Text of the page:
On Harvey Shapiro's 'A Momentary Glory'

Harvey Shapiro passed away on January 7, 2013, less than a month short of his eighty-ninth birthday. As his literary executor, I was given the task of looking over his remaining papers. I did not anticipate a big job: in 2009, Harvey moved from an apartment in a brownstone on Pierrepont Street in Brooklyn Heights to a high-rise a few blocks away on Montague Street, and before the move he had sold most of his papers (notebooks, manuscripts, and letters of over fifty years) to the Beinecke Library at Yale, his alma mater. His collected poems, The Sights Along the Harbor, had appeared in 2006, including about twenty pages of new work. After its publication, in his last years, I knew he was continuing to write at a leisurely pace, and he would casually mention poems forthcoming in one publication or another. My impression, therefore, when I began to consider his remaining files, was that I would find only a handful of poems beyond the ones that he had published since Sights had appeared.

As it turns out, I was utterly mistaken. Harvey had left behind a mass of manuscript pages in two file folders. I found drafts of the dozen or so poems that had appeared in periodicals, but they were mixed together with close to a hundred pages of recent work. These pages were undated, but from internal evidence, I could tell that most of the poems had been written in the last six years. I realized quickly that here was a book that needed to be edited, and that Harvey was probably looking toward such a book before he entered the hospital for the last time. I spent two days on Montague Street. There on the thirty-third floor, with the apartment’s magnificent views looking south across Brooklyn and west across lower Manhattan and the harbor, I sorted through the files, keeping most of the work and setting aside only those pages that seemed unfinished or still in the process of revision. Most of the pages were either completely clean or very lightly emended in Harvey’s hand. A word might be cut or a line break altered, and in each case it struck me as just the right decision. I returned home to Cincinnati, and a week later, Galen Williams, Harvey’s companion, mailed me photocopies of the poems.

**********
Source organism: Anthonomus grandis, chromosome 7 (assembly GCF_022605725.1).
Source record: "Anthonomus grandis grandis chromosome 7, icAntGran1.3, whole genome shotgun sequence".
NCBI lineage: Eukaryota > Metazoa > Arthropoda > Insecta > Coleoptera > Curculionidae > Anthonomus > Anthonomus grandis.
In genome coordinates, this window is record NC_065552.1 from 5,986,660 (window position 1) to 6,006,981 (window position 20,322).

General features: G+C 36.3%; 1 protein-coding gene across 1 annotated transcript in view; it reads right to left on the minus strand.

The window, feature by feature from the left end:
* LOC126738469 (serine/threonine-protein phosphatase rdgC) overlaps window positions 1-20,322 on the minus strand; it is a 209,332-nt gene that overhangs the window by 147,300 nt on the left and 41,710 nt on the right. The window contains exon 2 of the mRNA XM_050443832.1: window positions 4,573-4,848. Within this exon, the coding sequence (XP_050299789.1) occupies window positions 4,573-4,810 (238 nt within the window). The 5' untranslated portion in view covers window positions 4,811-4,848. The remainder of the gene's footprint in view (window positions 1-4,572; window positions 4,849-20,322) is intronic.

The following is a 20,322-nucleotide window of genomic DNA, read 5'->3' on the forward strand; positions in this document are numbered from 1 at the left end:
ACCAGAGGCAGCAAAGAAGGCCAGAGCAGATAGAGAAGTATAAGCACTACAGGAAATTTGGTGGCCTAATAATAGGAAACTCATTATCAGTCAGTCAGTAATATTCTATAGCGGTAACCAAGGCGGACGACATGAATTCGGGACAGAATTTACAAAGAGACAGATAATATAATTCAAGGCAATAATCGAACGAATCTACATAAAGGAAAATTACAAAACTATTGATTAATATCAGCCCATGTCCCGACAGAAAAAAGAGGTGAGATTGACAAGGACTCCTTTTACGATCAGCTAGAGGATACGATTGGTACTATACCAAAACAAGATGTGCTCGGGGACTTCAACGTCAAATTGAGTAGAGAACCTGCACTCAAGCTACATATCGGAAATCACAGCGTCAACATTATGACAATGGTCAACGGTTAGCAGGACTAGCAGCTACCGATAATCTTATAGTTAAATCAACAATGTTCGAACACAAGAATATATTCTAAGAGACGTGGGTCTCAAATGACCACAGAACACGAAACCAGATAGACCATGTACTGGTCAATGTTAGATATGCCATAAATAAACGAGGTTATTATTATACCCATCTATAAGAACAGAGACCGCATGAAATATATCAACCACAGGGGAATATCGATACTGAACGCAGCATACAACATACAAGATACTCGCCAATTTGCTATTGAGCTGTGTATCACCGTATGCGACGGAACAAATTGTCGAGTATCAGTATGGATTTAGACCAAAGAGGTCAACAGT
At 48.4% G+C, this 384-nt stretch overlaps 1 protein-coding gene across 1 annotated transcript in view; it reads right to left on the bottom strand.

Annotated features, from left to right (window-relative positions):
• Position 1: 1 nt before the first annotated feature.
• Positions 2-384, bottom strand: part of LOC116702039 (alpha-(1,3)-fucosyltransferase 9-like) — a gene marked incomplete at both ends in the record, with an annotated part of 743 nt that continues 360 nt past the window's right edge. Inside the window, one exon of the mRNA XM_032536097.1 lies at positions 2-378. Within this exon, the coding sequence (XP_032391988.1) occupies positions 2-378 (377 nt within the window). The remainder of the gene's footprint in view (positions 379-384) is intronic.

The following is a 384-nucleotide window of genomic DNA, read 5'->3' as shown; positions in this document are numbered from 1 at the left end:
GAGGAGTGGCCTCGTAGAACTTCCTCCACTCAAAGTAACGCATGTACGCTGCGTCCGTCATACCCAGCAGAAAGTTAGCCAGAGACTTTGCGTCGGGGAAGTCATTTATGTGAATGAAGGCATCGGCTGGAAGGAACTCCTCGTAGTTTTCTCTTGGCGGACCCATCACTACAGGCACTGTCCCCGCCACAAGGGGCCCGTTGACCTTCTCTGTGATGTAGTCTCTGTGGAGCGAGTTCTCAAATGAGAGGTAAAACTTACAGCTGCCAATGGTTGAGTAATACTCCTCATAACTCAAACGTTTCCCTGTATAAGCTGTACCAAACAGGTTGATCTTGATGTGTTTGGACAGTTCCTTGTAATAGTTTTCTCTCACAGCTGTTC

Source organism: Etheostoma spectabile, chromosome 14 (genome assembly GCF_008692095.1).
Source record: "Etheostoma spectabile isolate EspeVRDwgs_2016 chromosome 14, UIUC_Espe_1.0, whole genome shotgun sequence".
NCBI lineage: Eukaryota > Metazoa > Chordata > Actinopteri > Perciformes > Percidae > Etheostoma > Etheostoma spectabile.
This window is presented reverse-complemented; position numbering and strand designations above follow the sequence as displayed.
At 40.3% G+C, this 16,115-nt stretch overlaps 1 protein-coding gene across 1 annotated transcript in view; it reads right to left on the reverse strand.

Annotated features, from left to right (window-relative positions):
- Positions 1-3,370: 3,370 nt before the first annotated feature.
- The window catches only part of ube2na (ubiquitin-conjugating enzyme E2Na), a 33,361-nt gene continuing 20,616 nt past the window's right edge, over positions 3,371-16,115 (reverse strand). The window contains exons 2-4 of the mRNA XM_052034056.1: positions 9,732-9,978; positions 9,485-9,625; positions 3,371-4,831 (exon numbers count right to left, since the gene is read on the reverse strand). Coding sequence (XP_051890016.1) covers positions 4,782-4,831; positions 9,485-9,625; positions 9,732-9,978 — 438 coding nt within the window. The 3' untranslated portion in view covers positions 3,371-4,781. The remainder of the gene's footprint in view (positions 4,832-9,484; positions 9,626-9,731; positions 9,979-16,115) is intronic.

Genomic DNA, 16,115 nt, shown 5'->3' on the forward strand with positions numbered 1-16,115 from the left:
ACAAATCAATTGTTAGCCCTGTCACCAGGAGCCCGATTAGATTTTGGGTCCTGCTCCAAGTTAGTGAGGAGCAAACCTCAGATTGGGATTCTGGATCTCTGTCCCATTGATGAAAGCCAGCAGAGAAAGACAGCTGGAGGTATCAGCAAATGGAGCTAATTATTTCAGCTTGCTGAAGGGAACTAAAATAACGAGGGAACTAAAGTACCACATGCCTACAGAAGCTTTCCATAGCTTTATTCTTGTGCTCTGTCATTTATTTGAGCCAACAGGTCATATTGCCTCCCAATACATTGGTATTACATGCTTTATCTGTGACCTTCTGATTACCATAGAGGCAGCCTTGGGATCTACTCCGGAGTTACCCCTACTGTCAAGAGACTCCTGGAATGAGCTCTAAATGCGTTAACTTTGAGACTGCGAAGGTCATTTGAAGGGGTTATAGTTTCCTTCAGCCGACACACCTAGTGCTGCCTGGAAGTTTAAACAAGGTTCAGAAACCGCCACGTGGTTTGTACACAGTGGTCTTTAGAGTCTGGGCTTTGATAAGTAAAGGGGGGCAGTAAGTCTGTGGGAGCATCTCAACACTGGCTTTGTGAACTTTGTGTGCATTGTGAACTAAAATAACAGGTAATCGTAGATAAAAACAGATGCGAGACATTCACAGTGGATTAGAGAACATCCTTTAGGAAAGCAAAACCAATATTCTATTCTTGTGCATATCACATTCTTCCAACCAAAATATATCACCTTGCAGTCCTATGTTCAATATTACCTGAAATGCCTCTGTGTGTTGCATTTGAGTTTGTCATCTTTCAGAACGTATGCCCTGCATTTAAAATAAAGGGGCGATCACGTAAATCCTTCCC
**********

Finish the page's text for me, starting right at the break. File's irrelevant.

Organizing the manuscript proved relatively straightforward. In these poems, Harvey’s overlapping subjects and themes remain the same as in the past, as readers familiar with his work will quickly see. There are poems about the places where he spent his last years, wry observations of city life, and of the Hamptons, and of the Florida Keys. There are poems based on his service in World War II (in 2003, the Library of America published the anthology that Harvey edited, Poets of World War II). There are love poems — Harvey is one of our great erotic poets. There are poems concerning some of the poets who meant the most to him, and of the writing life. And there are many poems of the sort that I consider an updated version of wisdom literature, suffused with Jewish irony and compassion, often anecdotal and bordering on the parabolic. But in all of the poems in this last manuscript, there is an intensity, an urgency, and a deep, meditative awareness that I find quietly astonishing.

A Momentary Glory: Last Poems is a sustained act of inspired writing, the passionate outpouring of a brilliantly gifted poet in the face of age, illness, and mortality. The language is charged with unprecedented gravitas. Yet the work is as edgy as ever, and Harvey never abandons the supple, even jazzy wit that is central to his style. The verbal economy, the razor-sharp lineation, the perfectly timed presentation of detail that are his trademarks — all are subtly at work here, never flashy, still in the service of a poetic sensibility in search of what Harvey always called “the way,” from halakha, the Hebrew term for the Law. Indeed, although he was not observant, Jewish culture, belief, and identity remain constants in his poetry. His book Mountain, Fire, Thornbush (1961) deals exclusively with Jewish themes, but he also turned to Jewish texts — Bible, Midrash, Kabbalah, modern Jewish philosophy — throughout his later work as well.